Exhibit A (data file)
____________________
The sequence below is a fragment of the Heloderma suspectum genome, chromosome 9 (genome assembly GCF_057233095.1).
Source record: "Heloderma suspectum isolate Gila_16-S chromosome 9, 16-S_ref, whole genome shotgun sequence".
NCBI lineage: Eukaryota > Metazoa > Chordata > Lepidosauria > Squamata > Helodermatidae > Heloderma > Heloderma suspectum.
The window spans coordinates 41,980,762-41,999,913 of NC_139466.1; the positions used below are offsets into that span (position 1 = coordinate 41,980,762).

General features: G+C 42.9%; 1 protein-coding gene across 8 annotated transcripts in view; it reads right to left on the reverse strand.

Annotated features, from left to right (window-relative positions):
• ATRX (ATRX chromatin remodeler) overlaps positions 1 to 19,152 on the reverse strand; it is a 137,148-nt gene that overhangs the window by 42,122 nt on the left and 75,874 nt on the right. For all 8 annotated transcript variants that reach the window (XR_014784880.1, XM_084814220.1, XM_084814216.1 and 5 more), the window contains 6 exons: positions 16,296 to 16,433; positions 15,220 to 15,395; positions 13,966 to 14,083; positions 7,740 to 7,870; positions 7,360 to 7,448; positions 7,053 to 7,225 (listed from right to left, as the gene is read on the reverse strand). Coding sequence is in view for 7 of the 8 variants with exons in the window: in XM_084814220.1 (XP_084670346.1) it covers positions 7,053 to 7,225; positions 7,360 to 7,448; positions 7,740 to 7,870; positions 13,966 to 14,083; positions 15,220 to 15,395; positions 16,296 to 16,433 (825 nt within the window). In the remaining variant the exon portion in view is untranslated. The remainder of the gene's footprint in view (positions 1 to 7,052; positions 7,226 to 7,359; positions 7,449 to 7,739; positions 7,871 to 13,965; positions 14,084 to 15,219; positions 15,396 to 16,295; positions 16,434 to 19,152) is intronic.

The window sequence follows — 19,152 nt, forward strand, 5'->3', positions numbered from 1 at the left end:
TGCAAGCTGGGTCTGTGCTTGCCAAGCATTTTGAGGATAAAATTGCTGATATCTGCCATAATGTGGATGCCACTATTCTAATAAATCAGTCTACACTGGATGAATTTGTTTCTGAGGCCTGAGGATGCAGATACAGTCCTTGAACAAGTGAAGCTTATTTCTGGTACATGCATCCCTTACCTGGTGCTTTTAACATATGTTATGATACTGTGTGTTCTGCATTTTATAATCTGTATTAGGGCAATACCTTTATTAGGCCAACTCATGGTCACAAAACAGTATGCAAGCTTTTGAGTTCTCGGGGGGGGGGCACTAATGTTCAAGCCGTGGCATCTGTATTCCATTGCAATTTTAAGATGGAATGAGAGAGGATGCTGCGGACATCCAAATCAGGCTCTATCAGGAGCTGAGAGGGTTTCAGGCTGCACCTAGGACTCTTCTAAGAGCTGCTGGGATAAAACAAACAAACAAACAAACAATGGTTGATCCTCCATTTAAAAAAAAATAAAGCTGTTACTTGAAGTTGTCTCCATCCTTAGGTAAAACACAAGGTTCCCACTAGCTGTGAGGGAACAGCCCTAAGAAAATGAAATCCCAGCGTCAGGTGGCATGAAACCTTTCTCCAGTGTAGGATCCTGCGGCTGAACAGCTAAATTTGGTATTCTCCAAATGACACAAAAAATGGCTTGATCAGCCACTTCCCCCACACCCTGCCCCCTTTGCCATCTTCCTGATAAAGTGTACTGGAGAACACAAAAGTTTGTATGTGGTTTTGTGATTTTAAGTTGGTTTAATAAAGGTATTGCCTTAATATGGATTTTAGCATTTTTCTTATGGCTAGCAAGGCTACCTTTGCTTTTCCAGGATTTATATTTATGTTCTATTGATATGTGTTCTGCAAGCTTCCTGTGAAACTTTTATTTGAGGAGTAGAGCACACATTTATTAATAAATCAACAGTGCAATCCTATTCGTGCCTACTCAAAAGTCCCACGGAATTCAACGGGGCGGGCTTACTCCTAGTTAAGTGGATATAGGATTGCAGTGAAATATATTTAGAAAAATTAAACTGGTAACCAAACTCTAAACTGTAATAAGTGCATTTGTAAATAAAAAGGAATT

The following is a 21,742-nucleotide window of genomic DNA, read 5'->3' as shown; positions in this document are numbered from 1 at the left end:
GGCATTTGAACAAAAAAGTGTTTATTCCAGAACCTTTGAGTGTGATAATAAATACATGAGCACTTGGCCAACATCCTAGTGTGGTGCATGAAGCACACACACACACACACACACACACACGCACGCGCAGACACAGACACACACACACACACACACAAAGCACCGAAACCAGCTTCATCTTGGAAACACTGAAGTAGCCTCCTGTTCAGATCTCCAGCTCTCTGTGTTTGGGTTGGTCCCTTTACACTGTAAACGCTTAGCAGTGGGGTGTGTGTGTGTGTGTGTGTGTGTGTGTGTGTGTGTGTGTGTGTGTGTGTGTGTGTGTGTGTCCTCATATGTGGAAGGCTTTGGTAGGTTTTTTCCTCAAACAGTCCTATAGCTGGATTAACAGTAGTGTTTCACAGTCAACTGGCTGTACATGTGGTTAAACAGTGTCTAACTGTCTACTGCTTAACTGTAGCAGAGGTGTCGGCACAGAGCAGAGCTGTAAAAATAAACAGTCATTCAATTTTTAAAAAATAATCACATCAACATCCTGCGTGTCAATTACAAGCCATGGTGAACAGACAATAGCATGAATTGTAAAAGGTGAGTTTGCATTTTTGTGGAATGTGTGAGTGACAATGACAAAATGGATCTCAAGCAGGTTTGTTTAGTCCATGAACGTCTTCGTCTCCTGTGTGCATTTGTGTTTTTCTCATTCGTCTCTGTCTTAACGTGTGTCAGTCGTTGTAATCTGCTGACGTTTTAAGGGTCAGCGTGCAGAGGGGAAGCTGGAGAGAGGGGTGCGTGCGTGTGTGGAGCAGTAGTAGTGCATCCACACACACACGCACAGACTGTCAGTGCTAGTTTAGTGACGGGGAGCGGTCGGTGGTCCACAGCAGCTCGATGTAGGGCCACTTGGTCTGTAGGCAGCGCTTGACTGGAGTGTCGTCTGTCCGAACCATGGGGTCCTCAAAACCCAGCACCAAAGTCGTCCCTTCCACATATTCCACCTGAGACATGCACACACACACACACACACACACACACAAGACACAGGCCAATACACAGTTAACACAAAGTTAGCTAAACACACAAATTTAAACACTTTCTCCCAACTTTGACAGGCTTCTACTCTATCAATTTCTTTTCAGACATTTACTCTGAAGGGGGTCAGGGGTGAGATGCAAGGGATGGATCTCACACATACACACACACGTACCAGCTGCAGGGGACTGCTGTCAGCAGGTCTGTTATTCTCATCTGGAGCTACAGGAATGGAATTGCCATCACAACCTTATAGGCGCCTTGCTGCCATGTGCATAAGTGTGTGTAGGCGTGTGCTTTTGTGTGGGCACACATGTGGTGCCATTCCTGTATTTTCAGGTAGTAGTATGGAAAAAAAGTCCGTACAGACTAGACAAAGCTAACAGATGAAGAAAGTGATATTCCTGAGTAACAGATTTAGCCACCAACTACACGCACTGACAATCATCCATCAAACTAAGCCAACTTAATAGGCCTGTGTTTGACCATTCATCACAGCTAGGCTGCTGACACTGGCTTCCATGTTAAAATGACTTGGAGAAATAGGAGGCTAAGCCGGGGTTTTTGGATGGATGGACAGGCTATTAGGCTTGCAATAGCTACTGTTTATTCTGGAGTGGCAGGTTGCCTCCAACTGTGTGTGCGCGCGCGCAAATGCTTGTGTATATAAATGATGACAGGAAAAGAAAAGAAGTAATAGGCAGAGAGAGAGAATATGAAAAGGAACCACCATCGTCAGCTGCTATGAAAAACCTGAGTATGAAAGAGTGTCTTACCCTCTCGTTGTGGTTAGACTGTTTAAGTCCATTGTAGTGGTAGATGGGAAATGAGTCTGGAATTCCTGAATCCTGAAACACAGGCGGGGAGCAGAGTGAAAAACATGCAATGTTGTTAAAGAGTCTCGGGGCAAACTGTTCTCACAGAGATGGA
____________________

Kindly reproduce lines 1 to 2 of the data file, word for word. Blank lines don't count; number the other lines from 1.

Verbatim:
The sequence below is a fragment of the Heloderma suspectum genome, chromosome 9 (genome assembly GCF_057233095.1).
Source record: "Heloderma suspectum isolate Gila_16-S chromosome 9, 16-S_ref, whole genome shotgun sequence".